Gobind Sadan has long made efforts to protect its local environment, by means such as organic farming and gardening, water harvesting, and solar energy. In addition to being a unique living interfaith center, Gobind Sadan is also a natural paradise. Some new ecological projects are now underway.
Gobind Sadan Biodiversity Park walk by schoolchildren on Earth Day
One of the new ecology projects is an effort to identify the many birds who live in “Gobind Sadan Bio-Diversity Park” and to help people know and appreciate them. So far, 57 different bird species have been identified, and many of them have been photographed. One of the staff members, Nirmal Kumar, has become quite proficient in spotting and photographing the marvelous birds who usually flit unseen through the trees here.
The birds feed on the small fruits of many kinds of trees that grow throughout Gobind Sadan’s extensive campus. Gobind Sadan Bio-diversity Park is home to over 60 species of trees, including hundreds of neem trees which clean the air and whose fruits and leaves are composted to help repel insects and fungi in the organic vegetable plots. Following Baba Virsa Singh Ji’s hukam and blessings, a major reforestation project was begun about 25 years ago on the hillside. Formerly a barren rocky outcropping, it is now a thriving natural ecosystem.
On 20 July, taking advantage of the monsoon rains, staff, sevadars, and children who live in Gobind Sadan planted 150 more trees in the rocky hill area. They are all useful native species that can survive in this dry, rocky area, including neem, pakaria, jamun, peepul, ficus, popri, amaltass, bargat, gullar, titili, sathoot, ballam kira, and bel pattar.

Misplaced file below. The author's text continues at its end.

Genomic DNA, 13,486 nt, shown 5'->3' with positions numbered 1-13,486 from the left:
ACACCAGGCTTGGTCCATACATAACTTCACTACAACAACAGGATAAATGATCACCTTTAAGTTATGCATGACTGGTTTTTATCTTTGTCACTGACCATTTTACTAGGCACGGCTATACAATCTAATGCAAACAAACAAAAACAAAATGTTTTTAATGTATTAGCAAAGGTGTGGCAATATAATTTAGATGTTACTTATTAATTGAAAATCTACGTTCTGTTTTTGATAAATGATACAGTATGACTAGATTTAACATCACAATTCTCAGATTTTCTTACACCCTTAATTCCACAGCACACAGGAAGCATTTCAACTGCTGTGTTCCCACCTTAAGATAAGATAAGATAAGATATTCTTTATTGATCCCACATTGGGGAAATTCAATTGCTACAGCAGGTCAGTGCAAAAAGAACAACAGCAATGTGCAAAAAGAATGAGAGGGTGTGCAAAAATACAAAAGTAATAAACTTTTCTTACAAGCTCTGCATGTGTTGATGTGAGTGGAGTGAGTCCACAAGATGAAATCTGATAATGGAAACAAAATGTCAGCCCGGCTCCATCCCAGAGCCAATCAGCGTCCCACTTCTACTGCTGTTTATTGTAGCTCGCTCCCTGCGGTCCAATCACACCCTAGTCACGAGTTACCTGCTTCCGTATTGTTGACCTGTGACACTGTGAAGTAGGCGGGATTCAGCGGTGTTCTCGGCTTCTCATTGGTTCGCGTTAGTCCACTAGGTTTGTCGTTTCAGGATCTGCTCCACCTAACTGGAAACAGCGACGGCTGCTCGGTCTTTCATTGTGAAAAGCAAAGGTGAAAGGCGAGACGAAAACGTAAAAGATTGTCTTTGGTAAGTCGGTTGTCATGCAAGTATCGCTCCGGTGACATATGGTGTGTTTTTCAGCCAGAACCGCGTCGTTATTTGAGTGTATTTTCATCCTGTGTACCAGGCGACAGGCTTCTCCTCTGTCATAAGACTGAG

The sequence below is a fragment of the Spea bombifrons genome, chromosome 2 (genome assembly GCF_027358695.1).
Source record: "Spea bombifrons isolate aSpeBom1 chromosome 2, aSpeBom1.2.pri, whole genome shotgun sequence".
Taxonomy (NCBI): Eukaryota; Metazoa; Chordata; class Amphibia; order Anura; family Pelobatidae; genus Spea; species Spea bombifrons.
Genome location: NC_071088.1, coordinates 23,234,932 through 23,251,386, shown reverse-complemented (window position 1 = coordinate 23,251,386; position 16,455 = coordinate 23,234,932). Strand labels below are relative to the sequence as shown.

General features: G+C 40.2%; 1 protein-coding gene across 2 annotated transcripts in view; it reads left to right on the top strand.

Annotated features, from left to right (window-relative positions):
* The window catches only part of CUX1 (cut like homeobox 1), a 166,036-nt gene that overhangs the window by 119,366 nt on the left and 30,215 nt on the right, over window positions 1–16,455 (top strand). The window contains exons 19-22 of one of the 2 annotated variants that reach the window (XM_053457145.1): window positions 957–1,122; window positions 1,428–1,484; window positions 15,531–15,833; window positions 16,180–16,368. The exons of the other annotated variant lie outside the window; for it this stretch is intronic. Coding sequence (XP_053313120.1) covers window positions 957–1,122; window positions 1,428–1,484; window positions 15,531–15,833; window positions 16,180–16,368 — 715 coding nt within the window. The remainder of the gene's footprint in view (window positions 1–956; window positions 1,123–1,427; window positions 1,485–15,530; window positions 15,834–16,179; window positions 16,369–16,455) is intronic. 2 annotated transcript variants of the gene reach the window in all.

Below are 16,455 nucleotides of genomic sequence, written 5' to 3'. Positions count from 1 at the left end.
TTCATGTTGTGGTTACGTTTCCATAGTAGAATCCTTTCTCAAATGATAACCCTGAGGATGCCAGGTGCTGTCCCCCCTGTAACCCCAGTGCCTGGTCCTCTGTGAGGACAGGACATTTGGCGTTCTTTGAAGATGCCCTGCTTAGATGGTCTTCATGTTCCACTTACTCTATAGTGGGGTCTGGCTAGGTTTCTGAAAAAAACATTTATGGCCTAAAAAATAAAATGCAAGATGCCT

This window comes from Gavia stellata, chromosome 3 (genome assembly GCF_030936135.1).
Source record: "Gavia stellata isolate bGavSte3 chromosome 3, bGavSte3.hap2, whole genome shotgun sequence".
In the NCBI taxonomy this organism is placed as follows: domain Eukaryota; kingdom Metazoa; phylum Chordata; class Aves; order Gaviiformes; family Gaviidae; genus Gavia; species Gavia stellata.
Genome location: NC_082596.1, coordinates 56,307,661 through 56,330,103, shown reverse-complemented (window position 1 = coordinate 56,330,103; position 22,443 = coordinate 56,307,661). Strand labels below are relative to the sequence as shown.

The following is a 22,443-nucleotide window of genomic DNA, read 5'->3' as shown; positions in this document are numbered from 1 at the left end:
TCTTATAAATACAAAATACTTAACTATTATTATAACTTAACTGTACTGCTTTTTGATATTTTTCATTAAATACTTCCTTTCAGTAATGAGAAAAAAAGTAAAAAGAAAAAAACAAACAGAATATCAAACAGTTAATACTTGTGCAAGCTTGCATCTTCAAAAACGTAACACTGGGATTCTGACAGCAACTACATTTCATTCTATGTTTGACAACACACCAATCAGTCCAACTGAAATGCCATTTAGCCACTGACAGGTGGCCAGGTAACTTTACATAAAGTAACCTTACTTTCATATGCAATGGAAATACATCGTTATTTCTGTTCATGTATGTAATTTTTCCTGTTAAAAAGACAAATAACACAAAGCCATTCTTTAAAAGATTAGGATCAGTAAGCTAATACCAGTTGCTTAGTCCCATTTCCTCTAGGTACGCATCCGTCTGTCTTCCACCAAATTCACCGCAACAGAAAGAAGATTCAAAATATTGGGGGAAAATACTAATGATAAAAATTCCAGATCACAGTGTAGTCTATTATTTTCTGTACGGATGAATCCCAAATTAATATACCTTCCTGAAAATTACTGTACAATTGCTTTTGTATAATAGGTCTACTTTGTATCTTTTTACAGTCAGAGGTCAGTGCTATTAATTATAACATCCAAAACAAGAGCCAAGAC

Several areas of Gobind Sadan now enjoy off-the-grid free electricity from solar installations. Another small solar project has just been completed to benefit the gardeners. It serves about 90 people with a backup capacity of 14 hours.
The biggest project at present is an effort to construct more water harvesting tanks and also systems for recharging the groundwater near tubewells. A huge 2,50,000 litre storage tank is under construction near Maharaj’s Angeetha Sahib to help save some of the rainwater which turns the area into a large lake during monsoon rains. In addition, many of the old dried-up borewells are near newer, deeper tubewells that have been dug. The old bores have been cleaned and pits have been dug around them. They are being filled with layers of sand and round river stones brought from Haryana to filter the surface water before sending it into the ground far below, where it will gradually make its way into the underground aquifers. Gurpuran Singh, a sevadar from Chandigarh, has donated his civil engineering expertise to help develop the water harvesting systems. He can often be seen standing in the hot sun or pouring rain to help supervise the projects.